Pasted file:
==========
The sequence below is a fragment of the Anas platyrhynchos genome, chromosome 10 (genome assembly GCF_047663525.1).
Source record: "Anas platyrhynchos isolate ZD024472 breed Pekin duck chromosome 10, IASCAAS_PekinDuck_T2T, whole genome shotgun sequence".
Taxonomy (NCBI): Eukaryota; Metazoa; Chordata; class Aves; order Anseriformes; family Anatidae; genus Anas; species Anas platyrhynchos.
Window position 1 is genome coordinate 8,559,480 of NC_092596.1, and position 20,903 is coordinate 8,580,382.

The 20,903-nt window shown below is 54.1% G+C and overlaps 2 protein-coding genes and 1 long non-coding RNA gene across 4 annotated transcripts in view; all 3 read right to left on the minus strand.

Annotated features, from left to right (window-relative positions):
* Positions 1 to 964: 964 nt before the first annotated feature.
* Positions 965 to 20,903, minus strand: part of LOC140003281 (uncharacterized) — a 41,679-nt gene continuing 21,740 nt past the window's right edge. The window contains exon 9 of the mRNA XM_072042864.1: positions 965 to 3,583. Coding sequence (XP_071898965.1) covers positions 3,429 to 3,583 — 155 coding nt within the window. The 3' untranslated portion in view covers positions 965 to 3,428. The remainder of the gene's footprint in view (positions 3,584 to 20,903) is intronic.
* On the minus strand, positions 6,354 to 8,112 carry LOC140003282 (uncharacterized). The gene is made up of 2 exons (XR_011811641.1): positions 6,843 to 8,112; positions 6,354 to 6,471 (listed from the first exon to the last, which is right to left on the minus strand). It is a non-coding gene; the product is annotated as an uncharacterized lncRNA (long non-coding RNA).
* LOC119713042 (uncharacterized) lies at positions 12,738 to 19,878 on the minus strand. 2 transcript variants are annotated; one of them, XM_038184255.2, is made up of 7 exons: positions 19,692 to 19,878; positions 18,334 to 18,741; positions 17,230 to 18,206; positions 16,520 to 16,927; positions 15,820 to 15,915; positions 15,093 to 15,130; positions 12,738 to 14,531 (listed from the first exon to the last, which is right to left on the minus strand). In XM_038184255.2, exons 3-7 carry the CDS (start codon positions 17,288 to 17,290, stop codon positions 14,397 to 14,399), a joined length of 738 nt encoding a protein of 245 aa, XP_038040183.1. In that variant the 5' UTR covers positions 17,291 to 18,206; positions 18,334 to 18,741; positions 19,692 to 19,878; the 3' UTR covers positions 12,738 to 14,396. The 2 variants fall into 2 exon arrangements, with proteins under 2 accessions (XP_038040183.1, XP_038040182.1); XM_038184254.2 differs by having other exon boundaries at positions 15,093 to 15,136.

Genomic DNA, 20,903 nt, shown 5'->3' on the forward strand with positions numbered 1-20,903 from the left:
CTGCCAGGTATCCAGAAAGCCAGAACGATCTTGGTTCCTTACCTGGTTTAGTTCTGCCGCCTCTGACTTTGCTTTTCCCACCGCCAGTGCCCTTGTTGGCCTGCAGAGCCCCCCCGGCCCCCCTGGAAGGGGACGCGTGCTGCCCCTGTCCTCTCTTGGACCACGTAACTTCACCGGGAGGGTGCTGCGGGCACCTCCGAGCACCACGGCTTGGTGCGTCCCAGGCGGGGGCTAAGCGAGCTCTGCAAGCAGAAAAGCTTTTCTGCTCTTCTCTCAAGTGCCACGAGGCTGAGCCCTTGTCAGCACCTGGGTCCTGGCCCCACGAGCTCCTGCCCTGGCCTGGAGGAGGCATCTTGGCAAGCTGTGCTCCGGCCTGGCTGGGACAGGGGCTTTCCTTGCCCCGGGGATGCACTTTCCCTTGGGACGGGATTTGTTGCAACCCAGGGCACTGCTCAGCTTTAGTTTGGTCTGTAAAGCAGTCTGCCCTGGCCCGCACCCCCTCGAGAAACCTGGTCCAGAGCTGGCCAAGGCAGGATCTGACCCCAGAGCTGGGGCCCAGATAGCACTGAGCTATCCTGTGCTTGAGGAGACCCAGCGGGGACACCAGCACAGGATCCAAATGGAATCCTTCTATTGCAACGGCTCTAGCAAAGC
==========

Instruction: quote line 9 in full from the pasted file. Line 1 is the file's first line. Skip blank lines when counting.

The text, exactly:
* On the minus strand, positions 6,354 to 8,112 carry LOC140003282 (uncharacterized). The gene is made up of 2 exons (XR_011811641.1): positions 6,843 to 8,112; positions 6,354 to 6,471 (listed from the first exon to the last, which is right to left on the minus strand). It is a non-coding gene; the product is annotated as an uncharacterized lncRNA (long non-coding RNA).